Much like venues such as the New Jersey Performing Arts Center (NJPAC) and Rutgers University-Newark, the museum is becoming an “anchor of diversity, inclusion, and access” thanks to year-to-year program innovations and the director’s vision. Harrison is optimistic and hopeful about new programs bringing in newer sets of eyes to the institution, such as the museum’s “Late Thursdays,” a monthly event open to the public celebrating a different theme. She also champions the museum’s commitment to diverse exhibits and displays; currently, the museum is home to the ‘Kimono Refashioned’ exhibit, which celebrates the re-imagining of the Japanese garment through the years by traditional and high-fashion designers.
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The hottest #fashionart show this season opens October 13th. Kimono Refashioned features top designers and the historical threads that inspired them. RESERVE YOUR TICKETS TODAY – link in profile. The critics agree: “This Museum Exhibition … will change the way you see global fashion.” (Fairchild Publishing). “… worth traveling for.” (ArtNet) #Fashion #InstaFashion #FashionGoals #museum #exhibit #art #KimonoRefashioned
“There is no question in my mind that activating the museum with more visitor-driven type events like our Thursday Theme nights has new audiences connecting to the museum and rediscovering community,” she smiles. “Our younger adult audiences are the new guard, the new thought leaders [who are] bringing bold ideas that will drive the art, culture, and business.”
This year has given us many “firsts” in terms of people of color succeeding in high-profile positions. While Harrison believes that it’s never too late for these “firsts” to occur, she does hope that more women of color, in particular, will be able to see themselves in positions of power through visibility.
“Museums of the 20th century evolved from a status quo to the need for change to be locally and globally competitive and attract new audiences,” the historic director says. “Leaders of the relevant and successful 21st-century museum will be led by a much more diverse set of leaders. Women of color must and will be part of that mix, because of our experience and thought leadership skills.” She suggests that if museums, in particular, want to succeed, they need to implement an organizational structure that “reflects the community” to maintain “social and cultural relevance and connect in meaningful ways.”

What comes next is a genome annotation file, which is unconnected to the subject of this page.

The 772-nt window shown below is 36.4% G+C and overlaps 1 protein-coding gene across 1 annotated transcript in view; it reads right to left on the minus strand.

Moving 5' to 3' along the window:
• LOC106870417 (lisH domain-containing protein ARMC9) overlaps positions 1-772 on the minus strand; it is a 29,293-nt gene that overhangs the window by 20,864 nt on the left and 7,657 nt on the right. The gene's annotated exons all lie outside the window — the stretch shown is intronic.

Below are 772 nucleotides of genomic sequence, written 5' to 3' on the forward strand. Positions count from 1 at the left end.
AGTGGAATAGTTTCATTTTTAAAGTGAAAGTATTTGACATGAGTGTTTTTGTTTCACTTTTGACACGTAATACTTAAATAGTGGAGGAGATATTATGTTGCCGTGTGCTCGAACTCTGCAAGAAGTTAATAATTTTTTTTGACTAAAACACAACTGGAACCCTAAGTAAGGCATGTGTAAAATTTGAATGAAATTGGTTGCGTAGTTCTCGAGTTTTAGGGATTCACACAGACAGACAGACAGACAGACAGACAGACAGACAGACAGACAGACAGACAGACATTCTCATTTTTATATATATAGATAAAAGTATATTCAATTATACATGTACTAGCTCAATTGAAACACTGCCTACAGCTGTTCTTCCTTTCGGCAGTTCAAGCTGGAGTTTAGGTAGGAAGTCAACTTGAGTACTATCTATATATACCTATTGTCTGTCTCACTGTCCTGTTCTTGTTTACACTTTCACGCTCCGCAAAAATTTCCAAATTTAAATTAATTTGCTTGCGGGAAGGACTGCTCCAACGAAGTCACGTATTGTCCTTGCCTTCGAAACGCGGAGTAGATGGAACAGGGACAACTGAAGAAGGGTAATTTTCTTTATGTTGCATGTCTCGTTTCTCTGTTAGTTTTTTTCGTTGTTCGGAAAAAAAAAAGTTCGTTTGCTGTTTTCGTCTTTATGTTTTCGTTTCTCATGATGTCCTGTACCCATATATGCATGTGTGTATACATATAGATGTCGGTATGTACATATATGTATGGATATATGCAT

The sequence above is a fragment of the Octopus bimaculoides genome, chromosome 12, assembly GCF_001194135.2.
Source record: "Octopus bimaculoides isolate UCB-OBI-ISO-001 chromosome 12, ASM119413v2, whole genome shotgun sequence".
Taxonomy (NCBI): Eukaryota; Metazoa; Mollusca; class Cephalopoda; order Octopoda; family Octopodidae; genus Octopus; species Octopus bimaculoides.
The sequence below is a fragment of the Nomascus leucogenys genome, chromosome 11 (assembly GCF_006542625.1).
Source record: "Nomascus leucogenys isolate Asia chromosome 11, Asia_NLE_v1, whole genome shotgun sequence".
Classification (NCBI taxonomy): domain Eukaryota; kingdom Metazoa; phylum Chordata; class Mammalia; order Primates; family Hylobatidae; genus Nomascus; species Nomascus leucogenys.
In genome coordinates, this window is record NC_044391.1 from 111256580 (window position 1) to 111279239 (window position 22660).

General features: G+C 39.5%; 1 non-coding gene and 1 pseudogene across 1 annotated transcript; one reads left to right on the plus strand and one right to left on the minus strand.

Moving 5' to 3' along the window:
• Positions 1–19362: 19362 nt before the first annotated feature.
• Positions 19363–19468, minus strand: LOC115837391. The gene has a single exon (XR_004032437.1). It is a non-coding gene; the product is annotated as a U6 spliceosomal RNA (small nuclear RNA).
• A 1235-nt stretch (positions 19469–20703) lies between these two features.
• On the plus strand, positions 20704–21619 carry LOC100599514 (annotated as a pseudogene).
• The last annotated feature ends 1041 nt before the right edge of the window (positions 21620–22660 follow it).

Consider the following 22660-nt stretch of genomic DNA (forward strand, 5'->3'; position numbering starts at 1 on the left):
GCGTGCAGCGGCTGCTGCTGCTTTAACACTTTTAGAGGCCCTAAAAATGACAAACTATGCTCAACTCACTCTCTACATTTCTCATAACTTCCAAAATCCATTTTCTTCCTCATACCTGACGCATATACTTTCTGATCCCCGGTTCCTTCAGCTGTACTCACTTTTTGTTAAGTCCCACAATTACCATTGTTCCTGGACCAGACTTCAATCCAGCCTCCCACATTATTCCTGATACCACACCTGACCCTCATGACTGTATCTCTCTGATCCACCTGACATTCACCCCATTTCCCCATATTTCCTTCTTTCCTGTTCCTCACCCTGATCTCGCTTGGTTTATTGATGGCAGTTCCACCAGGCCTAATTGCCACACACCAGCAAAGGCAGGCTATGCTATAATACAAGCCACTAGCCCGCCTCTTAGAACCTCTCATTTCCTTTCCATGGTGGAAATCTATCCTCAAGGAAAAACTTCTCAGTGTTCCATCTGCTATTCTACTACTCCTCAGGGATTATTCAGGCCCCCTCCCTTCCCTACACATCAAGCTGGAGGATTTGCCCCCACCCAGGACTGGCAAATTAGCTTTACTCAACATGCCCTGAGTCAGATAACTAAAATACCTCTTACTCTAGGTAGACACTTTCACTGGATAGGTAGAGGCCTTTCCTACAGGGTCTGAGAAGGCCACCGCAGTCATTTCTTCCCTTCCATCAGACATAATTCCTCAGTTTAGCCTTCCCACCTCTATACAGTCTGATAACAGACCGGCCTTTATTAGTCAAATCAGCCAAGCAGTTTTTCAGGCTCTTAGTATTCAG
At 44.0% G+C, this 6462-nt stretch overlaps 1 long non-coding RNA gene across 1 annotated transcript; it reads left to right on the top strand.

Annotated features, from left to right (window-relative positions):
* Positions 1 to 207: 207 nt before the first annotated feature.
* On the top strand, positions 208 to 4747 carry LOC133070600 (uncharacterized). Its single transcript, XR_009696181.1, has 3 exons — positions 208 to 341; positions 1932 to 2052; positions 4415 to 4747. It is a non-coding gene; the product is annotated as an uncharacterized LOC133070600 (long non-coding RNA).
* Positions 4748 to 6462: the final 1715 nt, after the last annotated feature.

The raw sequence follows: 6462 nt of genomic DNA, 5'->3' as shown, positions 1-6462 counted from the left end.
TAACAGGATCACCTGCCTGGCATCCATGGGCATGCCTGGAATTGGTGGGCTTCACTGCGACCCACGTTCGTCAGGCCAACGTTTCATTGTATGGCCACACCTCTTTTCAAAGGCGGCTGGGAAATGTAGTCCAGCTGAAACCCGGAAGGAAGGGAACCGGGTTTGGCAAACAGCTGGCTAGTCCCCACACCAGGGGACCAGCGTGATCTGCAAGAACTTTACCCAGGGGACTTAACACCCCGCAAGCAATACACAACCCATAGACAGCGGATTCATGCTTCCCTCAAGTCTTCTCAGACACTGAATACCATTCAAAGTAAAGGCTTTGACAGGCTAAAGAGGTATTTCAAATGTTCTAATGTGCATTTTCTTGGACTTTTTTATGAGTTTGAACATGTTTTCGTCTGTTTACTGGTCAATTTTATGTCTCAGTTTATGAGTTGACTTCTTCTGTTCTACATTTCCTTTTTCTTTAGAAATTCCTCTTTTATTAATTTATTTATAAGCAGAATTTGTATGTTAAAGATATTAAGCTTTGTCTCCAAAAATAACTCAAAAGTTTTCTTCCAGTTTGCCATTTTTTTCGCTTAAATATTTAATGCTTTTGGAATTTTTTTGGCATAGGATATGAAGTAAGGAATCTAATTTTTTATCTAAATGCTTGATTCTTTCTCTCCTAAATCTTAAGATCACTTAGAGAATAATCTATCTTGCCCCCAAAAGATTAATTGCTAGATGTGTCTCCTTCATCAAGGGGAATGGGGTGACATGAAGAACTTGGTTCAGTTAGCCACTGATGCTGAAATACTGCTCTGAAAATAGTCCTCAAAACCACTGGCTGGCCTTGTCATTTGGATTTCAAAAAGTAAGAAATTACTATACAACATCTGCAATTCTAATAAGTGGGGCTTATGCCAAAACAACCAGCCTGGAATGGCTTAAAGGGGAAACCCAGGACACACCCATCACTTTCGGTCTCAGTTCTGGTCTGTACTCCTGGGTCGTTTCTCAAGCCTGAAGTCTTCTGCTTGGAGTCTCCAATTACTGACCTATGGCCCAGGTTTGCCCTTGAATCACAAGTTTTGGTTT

Not only will the implementation of inclusivity in the arts give the museum a boost, but it also mirrors the current excitement and involvement in social justice. Harrison says that art and social justice go hand-in-hand, and she hopes that the city will continue to open civilians’ eyes and ears to what is going on in the world.
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There’s a new woman in “The New Woman”! At the end of the corridor of American art from the 18th and 19th centuries, Fred Dana Marsh’s ‘The Lady in Scarlet’ has just gone up, a compelling new presence in our galleries. This painting was awarded a medal at the 1900 Paris World’s Fair before the Marsh family moved to nearby Nutley, New Jersey. Come see it and other highlights in “Seeing America”. • • • #NewarkMuseum #portrait #americanart #freddanamarsh #scarlet #newjersey #nutley #newark
“Art… has always been intrinsically tied to social justice,” she notes. “Artists present us with point of views that often push us into new ideas and ways of thinking.” She highlights the city’s then-recent Geraldine R. Dodge Poetry Festival, which amplifies the voices of poets and artists whose work inspire different approaches to thinking about the world.
Harrison is steadfast in her hope that much like the city it resides in, that Newark Museum will continue to be a cultural hub, and its growing reputation as one solidifies its importance as an anchor of diversity in the city. With this remarkably forward-thinking woman at the helm, it should continue to always be that way.
“Newark is already rich in its cultural assets, we simply need to share [the city’s growth] with our local, national and international communities,” she continues. “Our best way of doing this is to be a collaborative, innovative, relevant museum. Newark is poised to be a destination city. The Newark Museum is poised to be a destination museum.”